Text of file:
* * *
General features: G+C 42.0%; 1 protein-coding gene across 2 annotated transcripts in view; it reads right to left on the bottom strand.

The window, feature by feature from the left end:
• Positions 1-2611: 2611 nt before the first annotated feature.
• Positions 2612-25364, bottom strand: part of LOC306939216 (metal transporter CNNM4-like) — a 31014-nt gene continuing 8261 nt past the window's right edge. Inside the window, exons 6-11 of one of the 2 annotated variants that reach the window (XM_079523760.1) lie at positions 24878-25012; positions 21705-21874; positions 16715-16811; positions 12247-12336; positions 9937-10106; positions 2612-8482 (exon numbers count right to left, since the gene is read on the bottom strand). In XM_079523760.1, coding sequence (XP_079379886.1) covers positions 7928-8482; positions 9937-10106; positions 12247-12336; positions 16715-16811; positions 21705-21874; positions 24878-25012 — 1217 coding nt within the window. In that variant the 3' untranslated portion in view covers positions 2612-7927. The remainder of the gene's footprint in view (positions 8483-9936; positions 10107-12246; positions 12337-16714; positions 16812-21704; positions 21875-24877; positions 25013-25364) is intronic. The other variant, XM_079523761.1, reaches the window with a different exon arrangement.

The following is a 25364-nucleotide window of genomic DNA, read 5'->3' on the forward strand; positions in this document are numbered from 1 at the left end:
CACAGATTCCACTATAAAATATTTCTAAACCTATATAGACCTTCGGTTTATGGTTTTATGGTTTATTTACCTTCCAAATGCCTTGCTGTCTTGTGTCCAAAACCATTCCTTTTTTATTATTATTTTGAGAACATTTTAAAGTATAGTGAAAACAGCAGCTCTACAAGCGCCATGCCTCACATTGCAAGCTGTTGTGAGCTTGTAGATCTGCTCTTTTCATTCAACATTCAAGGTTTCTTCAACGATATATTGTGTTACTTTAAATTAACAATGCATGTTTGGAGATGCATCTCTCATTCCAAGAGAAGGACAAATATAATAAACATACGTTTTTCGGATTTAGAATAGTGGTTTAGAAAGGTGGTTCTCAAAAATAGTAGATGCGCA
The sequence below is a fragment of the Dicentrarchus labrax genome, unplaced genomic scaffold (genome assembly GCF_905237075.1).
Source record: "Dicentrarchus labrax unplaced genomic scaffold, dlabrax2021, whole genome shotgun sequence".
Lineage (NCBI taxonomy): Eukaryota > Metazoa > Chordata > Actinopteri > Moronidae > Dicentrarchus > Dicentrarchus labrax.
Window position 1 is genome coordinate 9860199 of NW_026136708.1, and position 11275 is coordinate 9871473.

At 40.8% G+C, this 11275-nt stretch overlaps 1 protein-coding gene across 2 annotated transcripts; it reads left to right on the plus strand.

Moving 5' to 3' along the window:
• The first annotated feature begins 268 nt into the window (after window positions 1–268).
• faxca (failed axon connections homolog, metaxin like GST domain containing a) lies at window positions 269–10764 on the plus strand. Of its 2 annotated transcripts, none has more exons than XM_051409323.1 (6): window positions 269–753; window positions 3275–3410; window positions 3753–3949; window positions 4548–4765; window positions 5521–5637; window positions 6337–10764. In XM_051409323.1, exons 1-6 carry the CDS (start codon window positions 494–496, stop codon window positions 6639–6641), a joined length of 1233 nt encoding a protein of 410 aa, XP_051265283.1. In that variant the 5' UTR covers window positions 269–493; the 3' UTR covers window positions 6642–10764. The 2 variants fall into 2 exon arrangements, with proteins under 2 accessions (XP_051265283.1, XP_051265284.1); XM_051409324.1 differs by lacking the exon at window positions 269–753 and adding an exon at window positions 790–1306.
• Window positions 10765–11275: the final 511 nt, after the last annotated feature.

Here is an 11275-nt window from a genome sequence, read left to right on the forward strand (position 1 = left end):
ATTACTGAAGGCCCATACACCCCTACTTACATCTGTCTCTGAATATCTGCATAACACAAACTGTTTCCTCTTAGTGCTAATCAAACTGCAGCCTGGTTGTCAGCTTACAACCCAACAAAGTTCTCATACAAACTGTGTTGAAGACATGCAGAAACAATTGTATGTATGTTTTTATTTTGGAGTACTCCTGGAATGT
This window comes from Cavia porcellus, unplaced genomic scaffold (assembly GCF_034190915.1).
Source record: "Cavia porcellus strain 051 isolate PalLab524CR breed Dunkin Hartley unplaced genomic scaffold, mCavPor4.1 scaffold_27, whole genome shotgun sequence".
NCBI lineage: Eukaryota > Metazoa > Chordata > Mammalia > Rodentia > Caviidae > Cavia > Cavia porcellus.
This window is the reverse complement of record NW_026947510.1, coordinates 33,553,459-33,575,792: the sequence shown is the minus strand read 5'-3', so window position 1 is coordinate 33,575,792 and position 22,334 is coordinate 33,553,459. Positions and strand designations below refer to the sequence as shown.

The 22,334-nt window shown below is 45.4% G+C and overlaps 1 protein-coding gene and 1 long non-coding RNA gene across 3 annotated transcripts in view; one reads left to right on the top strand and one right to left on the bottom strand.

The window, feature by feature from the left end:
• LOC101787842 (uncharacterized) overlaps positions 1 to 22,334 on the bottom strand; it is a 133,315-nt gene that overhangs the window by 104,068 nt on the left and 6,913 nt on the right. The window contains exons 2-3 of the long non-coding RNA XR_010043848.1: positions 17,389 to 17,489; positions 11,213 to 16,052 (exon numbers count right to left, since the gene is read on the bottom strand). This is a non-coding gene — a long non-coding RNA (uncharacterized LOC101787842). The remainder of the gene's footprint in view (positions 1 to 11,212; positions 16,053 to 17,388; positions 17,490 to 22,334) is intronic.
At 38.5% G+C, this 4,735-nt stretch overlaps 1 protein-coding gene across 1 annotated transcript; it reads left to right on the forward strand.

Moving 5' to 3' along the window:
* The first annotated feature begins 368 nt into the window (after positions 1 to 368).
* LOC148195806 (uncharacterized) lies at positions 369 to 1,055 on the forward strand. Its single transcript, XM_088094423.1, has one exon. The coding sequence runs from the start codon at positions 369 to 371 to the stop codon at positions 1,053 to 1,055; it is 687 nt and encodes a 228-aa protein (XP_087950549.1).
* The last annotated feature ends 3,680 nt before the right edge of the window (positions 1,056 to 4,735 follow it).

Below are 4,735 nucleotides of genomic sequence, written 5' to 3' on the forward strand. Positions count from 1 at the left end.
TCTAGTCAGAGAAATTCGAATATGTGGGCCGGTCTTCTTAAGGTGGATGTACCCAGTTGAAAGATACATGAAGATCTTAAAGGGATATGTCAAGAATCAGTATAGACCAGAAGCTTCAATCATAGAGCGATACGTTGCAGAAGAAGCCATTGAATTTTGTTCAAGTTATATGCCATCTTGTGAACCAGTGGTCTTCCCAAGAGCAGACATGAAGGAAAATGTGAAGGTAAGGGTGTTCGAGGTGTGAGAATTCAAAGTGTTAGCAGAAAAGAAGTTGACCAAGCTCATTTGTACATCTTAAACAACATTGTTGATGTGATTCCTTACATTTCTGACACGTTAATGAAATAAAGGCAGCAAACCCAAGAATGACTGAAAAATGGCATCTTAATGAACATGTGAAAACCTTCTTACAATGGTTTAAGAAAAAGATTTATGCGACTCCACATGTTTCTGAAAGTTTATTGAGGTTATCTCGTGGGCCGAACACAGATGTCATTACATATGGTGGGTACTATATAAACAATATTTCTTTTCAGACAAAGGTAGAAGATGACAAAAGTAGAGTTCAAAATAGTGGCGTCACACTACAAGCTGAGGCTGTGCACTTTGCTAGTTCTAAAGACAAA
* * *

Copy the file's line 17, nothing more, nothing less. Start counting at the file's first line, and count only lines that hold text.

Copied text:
ATTACTGAAGGCCCATACACCCCTACTTACATCTGTCTCTGAATATCTGCATAACACAAACTGTTTCCTCTTAGTGCTAATCAAACTGCAGCCTGGTTGTCAGCTTACAACCCAACAAAGTTCTCATACAAACTGTGTTGAAGACATGCAGAAACAATTGTATGTATGTTTTTATTTTGGAGTACTCCTGGAATGT